It seems to me that we need to adapt in ways that will teach kids at a young age within families and even more important at schools, essentially making us all “internet literate.”

I know that the world is really fucking crazy, whether that be our subjective or objective reality.

I also know that we have created beasts like the internet throughout our entire human history and there’s no need to worry about it.

Blog Post #1: Art is Confusing

Something I think about quite often is what defines something as art. A confusing concept, in my opinion, especially as I wander through the Seattle Art Museum or the Art Institute of Chicago. I remember once in Chicago, I looked up to see a large five by five foot canvas. It had a presence of sorts but for me, but not necessarily in a good way. The canvas was simply painted green. It made an impression on me because it made me laugh. “Why is this even in the museum? Is this considered art? How much did they pay for such a simple and meaningless piece?”

 

Well, in reading In Defense of the Poor Image by Hito Steryl, I thought about this instance once more. She discusses the “poor image” and it’s role in the system of a new art involving the “ghost of an image.” While not labeling this new genre of art good or bad, she plays with the idea it exists and should be considered. Poor images may not be high quality, with data being lost in the swirl of sharing, but this is what defines it.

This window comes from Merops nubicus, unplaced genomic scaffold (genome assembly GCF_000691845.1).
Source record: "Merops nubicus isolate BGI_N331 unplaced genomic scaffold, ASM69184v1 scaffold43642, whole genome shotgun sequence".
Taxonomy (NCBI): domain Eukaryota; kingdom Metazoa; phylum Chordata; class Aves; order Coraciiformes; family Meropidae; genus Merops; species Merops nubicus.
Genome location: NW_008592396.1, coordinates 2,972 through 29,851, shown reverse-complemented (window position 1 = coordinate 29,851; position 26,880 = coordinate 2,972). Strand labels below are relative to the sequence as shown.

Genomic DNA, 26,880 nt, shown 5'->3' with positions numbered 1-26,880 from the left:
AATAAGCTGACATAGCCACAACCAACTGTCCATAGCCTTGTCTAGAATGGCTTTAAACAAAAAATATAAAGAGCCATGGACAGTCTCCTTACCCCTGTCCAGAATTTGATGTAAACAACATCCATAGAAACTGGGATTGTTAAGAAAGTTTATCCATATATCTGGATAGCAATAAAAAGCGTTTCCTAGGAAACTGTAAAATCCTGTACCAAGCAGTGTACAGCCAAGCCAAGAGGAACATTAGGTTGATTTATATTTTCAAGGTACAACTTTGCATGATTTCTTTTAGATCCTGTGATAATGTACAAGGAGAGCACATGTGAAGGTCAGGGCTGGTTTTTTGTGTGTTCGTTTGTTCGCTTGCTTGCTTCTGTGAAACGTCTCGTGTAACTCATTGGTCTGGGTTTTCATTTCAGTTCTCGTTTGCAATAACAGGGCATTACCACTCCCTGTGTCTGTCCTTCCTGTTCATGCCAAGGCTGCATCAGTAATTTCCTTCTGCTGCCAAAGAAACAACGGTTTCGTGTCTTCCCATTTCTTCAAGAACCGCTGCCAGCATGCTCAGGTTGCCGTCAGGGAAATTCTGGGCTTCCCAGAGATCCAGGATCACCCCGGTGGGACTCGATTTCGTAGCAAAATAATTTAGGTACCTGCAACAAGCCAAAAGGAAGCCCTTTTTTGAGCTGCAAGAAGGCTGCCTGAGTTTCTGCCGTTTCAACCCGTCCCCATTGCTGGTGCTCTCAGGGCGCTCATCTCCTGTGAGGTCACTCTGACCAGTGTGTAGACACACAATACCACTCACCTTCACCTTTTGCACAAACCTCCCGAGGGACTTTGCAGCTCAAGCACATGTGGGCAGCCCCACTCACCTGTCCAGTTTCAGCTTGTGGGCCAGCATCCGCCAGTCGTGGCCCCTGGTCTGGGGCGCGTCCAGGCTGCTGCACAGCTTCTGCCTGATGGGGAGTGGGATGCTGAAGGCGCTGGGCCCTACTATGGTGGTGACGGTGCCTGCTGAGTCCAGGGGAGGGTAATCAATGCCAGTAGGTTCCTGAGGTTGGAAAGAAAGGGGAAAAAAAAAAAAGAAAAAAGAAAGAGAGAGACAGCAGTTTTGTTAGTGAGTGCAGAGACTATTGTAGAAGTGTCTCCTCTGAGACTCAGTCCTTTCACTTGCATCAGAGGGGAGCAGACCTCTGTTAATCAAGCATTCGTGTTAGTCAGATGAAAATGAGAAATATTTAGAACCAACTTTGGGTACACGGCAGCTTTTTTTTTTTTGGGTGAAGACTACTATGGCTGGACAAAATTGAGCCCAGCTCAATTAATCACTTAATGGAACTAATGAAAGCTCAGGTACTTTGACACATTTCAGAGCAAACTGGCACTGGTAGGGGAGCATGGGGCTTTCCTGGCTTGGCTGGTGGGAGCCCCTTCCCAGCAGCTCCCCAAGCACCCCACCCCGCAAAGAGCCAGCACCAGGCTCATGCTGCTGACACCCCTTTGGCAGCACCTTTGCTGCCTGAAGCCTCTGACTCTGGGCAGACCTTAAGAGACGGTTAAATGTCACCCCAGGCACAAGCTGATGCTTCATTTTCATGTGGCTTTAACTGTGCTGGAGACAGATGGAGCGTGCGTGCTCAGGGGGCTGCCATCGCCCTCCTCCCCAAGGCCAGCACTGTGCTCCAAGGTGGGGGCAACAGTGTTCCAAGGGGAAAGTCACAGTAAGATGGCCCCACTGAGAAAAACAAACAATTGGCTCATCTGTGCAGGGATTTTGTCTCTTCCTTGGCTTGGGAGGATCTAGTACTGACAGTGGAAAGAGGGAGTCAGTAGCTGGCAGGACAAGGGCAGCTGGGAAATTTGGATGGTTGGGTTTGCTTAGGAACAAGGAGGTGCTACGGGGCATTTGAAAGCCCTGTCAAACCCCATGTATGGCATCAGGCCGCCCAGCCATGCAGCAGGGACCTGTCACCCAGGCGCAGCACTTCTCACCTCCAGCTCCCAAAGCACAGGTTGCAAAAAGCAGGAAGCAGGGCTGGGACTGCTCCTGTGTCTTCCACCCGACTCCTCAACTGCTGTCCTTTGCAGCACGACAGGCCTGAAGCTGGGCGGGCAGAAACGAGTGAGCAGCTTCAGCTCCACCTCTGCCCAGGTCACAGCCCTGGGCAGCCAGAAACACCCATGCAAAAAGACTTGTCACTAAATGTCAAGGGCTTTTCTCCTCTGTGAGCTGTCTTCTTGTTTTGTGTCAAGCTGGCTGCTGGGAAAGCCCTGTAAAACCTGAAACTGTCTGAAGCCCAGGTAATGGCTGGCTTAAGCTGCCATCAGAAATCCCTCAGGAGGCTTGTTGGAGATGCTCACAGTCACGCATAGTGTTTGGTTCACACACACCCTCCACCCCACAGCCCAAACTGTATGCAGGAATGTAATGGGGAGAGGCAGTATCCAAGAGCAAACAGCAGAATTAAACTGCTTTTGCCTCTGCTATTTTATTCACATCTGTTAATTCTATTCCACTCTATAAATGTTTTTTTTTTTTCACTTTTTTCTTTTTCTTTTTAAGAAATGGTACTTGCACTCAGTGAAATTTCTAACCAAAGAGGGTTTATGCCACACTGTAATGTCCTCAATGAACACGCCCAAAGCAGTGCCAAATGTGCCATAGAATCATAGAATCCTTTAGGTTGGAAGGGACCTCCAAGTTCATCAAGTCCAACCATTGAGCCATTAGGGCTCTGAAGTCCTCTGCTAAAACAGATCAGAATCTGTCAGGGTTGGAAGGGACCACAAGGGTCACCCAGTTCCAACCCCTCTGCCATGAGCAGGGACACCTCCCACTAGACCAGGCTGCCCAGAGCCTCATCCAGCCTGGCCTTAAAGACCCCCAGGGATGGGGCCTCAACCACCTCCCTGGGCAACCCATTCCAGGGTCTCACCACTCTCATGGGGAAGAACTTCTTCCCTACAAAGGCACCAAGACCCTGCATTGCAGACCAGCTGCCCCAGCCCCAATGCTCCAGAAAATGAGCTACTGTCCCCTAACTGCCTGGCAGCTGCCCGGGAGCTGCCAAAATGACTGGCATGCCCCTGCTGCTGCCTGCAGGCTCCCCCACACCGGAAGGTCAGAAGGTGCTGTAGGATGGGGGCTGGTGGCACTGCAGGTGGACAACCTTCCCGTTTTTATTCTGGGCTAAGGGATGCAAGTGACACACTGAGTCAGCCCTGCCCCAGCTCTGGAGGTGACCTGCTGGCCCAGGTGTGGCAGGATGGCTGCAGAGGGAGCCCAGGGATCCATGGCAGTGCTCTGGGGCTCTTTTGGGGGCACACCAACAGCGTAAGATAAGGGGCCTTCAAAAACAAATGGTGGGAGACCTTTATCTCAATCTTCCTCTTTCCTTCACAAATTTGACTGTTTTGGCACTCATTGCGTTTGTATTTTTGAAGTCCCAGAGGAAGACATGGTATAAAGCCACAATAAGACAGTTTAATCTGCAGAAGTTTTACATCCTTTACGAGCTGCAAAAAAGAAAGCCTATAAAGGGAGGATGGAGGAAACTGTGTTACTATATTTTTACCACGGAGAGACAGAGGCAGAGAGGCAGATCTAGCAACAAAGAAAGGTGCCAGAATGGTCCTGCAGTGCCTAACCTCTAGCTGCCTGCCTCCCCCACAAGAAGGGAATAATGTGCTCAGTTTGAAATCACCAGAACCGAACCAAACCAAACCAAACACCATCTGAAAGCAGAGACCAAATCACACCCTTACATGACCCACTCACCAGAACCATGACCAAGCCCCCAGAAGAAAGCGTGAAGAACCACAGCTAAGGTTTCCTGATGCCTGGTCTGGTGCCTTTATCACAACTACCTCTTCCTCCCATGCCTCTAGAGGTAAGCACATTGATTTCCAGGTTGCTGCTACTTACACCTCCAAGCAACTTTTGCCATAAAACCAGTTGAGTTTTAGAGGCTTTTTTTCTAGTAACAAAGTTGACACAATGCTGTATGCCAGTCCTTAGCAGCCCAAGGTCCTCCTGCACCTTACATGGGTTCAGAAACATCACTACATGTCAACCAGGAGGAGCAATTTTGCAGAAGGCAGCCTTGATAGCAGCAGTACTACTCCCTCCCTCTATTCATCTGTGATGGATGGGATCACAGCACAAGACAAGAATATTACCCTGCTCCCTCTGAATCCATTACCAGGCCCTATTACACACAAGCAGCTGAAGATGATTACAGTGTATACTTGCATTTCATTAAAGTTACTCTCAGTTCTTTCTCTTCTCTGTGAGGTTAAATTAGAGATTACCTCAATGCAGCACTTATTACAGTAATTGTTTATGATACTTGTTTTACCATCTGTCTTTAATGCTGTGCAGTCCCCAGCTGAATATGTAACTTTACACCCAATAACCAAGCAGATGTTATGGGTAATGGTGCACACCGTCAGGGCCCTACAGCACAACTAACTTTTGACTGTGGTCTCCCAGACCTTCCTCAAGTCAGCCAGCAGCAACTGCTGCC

This pulls me into thinking about the world of fine art; a world of elites spending almost anything to get a Picasso or a Monet, juggling around the most prized and sought after pieces that exist today. I agree with the conclusion that the “poor image” has manifested a new type of art world because its ridiculousness is mirrored in the system of fine and elite art.

 

Yes, it is ridiculous.

 

I looked into some art pieces that have been sold for an absurd amount of money but are very much similar to the plain green canvas I saw in Chicago. In fact, I came across a piece by Mark Rothko (Untitled [yellow and blue]). This piece was created in 1954, sixteen years before Rothko passed away. This piece was recently auctioned for 46.5 million American dollars. Wow. Take a look at the painting here, so you can see what looks like an abstract painting of a Despicable Me minion. Don’t get me wrong, I can understand to an extent why someone would want an eight foot painting of a sea of blue and yellow. It is nice to look at. But why is it worth $46.5 million?

 

“This small group of ultra wealthy investors end up defining what fine art is,” is a great quote from the show Adam Knows Everything. In this episode, Adam explains how the world of fine art is really defined by collectors and rich people, and that art on the street is just as good or better as some pieces labeled as fine art. (You can watch the video here, it’s super short and interesting!)

So, this is to say, just as we label poor images with having little value, we randomly decide fine art pieces circulating among elitists are worth millions of dollars. Who’s to say they aren’t on the same spectrum of what defines art?

Maybe, the trouble with defining what art is, actually defines art itself.